Monday, 9 November 2009

Interview: Vladislav Delay

Even by his usual prolific standards, this summer was a productive time for Finnish electronic maestro Sasu Ripatti. Fresh from a professed desire to move to a more organic and increasingly ‘physical’ mode of music-making after the sleek vocal house of his last record under the Luomo moniker, Convivial, Ripatti’s diffuse percussion work on the Moritz Von Oswald Trio’s Vertical Ascent long player saw him make a return to the drumkit. The results were stunning, as his delicately shifting patterns lent a sense of urgency to the Basic Channel mainman’s dubbed out electronica and half-remembered techno beats.

In a suitably timed move, his magnificent latest album as Vladislav Delay, Tummaa, was released only a couple of months later and elevated these more human elements to the logical next step. Building heavily on an improvisational framework and featuring the work of a live trio of musicians alongside Ripatti’s trademark subtly integrated electronic textures, its seven compositions veer from oppressively dense dub-tech to widescreen, jazz-influenced modalities, all bound together by a keen spirit of exploration.

As the days draw to a close on 2009’s strangely extended early autumn, Vladislav Delay’s fragile soundscapes seem to become ever more seasonally appropriate. I caught up with him for a chat for Drowned In Sound, in advance of a rare London performance with Tummaa guest musician Lucio Capece.

You’ve been on a fairly busy tour this autumn with the Moritz von Oswald Trio as well as your own shows – how has it been going so far?

There actually hasn’t been any tour to speak of, more or less just the usual string of shows with/under different formations. But it has been going well, thanks.

Do you prefer touring with a full band rather than doing solo sets?

Both if possible. It’s the same as in the studio when producing music, I prefer to have a wide range of things going on rather than just staying focused on one project or style. Being with a band is so different from doing solo stuff it really resets the whole mood, and when solo shows and band shows are mixed it really makes the playing more concentrated and interesting. You need to change how you approach the music when you play a solo set of whatever kind of music the previous night, and then play with a band. And during a solo set the next evening you might try to incorporate something of what happened with the band the night before.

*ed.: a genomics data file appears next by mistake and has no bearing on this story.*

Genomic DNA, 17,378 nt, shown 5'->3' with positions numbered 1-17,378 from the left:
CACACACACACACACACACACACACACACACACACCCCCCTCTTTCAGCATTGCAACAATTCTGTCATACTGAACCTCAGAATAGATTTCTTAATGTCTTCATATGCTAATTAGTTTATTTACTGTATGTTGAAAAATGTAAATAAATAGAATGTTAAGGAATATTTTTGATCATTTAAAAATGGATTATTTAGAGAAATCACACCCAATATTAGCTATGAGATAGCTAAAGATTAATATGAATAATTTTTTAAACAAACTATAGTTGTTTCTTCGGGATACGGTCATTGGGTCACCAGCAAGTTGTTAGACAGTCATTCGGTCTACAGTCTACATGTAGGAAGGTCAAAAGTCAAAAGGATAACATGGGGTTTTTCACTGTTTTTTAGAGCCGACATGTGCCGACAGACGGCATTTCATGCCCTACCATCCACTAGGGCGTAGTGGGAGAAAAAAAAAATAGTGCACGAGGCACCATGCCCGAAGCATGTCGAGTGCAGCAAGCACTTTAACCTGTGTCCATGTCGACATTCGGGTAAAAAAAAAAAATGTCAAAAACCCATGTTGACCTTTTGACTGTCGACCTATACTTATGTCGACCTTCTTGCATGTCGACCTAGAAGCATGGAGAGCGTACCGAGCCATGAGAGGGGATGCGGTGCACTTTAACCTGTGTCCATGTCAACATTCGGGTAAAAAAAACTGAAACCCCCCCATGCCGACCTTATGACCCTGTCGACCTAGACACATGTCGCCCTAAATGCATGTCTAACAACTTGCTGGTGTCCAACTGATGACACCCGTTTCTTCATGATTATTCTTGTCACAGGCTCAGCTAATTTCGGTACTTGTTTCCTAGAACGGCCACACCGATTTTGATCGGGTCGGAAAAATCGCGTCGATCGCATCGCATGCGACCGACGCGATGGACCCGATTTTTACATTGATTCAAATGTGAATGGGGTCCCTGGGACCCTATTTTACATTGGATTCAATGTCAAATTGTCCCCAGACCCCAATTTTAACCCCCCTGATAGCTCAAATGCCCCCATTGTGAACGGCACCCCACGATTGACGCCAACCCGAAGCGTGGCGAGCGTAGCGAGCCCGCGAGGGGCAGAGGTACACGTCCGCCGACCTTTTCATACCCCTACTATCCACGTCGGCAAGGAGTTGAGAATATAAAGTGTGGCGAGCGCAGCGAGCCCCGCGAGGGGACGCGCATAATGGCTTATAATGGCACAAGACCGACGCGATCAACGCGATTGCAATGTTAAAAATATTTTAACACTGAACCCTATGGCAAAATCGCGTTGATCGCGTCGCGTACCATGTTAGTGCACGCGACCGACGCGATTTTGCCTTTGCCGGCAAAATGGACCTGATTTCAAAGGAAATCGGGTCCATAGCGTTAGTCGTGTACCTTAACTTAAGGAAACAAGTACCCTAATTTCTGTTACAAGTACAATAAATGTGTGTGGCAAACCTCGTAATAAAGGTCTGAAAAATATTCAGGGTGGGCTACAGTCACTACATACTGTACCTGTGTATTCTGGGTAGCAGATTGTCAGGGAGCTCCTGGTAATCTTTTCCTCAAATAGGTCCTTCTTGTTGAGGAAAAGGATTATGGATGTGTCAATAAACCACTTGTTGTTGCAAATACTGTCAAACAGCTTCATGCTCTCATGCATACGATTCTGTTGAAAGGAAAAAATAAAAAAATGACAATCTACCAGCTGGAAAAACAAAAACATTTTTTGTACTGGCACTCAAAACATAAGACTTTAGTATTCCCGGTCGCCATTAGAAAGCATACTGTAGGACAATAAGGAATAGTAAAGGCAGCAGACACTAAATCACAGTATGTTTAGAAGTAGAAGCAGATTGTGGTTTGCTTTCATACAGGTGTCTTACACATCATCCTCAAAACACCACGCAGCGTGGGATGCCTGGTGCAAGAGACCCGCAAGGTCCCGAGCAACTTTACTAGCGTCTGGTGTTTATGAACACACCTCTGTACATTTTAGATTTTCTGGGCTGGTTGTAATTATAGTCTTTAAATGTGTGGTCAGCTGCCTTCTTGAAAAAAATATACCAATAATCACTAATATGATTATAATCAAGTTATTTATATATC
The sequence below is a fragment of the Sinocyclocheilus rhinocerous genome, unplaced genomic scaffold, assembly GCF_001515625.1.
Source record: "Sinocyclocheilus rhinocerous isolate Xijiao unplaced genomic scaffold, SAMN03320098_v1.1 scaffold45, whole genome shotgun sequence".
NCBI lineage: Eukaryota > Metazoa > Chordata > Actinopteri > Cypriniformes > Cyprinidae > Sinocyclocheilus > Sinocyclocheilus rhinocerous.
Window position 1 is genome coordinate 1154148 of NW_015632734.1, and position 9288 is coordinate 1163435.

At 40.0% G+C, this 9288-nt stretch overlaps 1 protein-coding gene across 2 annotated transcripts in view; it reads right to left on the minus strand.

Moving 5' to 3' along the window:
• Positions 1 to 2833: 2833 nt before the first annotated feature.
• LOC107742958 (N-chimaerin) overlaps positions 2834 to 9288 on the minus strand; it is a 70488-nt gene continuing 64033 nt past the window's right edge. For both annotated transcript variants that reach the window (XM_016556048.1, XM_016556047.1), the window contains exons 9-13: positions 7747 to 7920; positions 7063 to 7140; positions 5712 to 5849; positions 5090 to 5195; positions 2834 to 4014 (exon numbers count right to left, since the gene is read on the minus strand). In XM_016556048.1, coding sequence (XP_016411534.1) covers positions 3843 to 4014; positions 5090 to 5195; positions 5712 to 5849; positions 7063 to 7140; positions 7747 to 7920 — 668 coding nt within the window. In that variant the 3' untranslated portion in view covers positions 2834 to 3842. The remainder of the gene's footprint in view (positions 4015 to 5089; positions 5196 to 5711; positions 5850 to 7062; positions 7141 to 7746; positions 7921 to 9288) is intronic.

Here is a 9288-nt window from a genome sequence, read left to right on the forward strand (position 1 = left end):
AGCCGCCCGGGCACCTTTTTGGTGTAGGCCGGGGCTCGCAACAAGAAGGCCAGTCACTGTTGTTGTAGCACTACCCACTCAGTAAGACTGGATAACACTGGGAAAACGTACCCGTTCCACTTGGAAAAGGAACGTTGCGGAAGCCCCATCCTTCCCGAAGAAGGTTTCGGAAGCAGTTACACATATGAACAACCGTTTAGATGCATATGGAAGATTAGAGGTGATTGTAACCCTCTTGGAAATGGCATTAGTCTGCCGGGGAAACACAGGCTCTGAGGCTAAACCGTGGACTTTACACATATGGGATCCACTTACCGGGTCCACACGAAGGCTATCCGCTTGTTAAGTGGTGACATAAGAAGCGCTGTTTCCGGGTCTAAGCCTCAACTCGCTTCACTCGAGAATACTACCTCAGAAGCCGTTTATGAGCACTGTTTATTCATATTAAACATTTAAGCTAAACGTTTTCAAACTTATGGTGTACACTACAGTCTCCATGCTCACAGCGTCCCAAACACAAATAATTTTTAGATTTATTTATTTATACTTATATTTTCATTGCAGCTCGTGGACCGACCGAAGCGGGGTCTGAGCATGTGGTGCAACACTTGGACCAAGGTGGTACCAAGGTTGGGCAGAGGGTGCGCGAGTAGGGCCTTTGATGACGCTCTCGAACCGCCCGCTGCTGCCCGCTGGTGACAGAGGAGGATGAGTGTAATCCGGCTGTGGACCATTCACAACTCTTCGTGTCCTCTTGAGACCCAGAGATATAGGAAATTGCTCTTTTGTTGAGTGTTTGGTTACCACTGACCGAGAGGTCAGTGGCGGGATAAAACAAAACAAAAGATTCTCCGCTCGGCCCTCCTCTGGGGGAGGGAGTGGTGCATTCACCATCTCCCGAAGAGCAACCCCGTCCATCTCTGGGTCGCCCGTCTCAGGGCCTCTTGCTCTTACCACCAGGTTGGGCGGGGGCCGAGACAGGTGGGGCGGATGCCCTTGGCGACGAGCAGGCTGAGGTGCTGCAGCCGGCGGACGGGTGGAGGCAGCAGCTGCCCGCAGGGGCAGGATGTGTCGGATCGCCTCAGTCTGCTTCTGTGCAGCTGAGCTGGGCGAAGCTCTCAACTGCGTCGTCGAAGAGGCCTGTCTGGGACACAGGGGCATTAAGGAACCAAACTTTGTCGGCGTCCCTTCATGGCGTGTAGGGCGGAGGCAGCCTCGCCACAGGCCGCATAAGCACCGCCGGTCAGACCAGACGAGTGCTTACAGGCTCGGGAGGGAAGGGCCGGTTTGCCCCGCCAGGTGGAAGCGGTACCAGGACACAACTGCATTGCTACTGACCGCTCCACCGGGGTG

The bottom line is that when you do solo sets it’s more or less catering to your ego and doing exactly what you want, whereas with a collaboration of any kind you have to leave your ego at the door, look at the bigger picture and support it whatever way you can. I like both a lot and wouldn’t like to ever face a situation where I had to choose one over the other.

Do you find that the process of working with a group of musicians, as opposed to solo, changes the way you write and results in a different end product?

Of course. It’s already in the nature of a group that there are many more variables and influential factors compared to doing it all by yourself. At least in my case, I have never been in a dictatorship-like group where someone commands the whole show and you just try to follow that. It’s a process of interaction and reflecting upon what others do, so it changes much more than when going it alone. I find it much harder to stay on any premeditated course with groups, whereas in solo projects I can keep more or less the vision that inspired me in the beginning, and create something around that.

Do you have any plans to work further with Moritz von Oswald?

We’ll do more sessions in December and we’ll have to see if they work out well. I have a good feeling that they will though, the group is really growing together and finding new areas to explore.

When you began writing the pieces that became Tummaa, did you have any overall idea in mind for what the end result would be, or was it a matter of elements changing as the recording went on?